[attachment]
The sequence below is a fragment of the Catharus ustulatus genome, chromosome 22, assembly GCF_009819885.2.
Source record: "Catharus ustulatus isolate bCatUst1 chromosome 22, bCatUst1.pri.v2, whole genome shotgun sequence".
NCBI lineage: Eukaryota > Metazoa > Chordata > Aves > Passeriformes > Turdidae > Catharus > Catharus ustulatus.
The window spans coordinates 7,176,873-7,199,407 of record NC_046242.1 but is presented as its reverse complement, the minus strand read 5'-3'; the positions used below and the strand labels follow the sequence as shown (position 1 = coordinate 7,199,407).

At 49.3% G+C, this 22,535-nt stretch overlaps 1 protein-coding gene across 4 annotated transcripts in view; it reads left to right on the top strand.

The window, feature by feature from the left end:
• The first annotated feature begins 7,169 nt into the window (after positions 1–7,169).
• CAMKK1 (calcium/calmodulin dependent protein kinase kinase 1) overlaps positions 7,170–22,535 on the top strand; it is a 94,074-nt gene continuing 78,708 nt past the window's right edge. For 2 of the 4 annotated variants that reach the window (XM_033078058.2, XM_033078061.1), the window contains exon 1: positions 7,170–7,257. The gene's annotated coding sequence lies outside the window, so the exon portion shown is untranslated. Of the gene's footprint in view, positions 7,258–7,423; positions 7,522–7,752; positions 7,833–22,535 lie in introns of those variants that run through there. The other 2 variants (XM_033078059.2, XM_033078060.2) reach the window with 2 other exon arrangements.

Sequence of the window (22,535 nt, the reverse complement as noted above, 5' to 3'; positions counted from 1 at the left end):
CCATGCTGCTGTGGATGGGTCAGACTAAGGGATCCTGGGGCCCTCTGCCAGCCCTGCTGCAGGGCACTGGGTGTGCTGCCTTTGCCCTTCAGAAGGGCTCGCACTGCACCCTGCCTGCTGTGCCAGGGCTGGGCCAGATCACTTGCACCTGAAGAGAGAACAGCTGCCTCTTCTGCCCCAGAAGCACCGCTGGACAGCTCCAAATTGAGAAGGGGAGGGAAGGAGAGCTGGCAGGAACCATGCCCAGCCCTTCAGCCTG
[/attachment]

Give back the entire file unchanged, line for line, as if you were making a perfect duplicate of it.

The sequence below is a fragment of the Catharus ustulatus genome, chromosome 22, assembly GCF_009819885.2.
Source record: "Catharus ustulatus isolate bCatUst1 chromosome 22, bCatUst1.pri.v2, whole genome shotgun sequence".
NCBI lineage: Eukaryota > Metazoa > Chordata > Aves > Passeriformes > Turdidae > Catharus > Catharus ustulatus.
The window spans coordinates 7,176,873-7,199,407 of record NC_046242.1 but is presented as its reverse complement, the minus strand read 5'-3'; the positions used below and the strand labels follow the sequence as shown (position 1 = coordinate 7,199,407).

At 49.3% G+C, this 22,535-nt stretch overlaps 1 protein-coding gene across 4 annotated transcripts in view; it reads left to right on the top strand.

The window, feature by feature from the left end:
• The first annotated feature begins 7,169 nt into the window (after positions 1–7,169).
• CAMKK1 (calcium/calmodulin dependent protein kinase kinase 1) overlaps positions 7,170–22,535 on the top strand; it is a 94,074-nt gene continuing 78,708 nt past the window's right edge. For 2 of the 4 annotated variants that reach the window (XM_033078058.2, XM_033078061.1), the window contains exon 1: positions 7,170–7,257. The gene's annotated coding sequence lies outside the window, so the exon portion shown is untranslated. Of the gene's footprint in view, positions 7,258–7,423; positions 7,522–7,752; positions 7,833–22,535 lie in introns of those variants that run through there. The other 2 variants (XM_033078059.2, XM_033078060.2) reach the window with 2 other exon arrangements.

Sequence of the window (22,535 nt, the reverse complement as noted above, 5' to 3'; positions counted from 1 at the left end):
CCATGCTGCTGTGGATGGGTCAGACTAAGGGATCCTGGGGCCCTCTGCCAGCCCTGCTGCAGGGCACTGGGTGTGCTGCCTTTGCCCTTCAGAAGGGCTCGCACTGCACCCTGCCTGCTGTGCCAGGGCTGGGCCAGATCACTTGCACCTGAAGAGAGAACAGCTGCCTCTTCTGCCCCAGAAGCACCGCTGGACAGCTCCAAATTGAGAAGGGGAGGGAAGGAGAGCTGGCAGGAACCATGCCCAGCCCTTCAGCCTG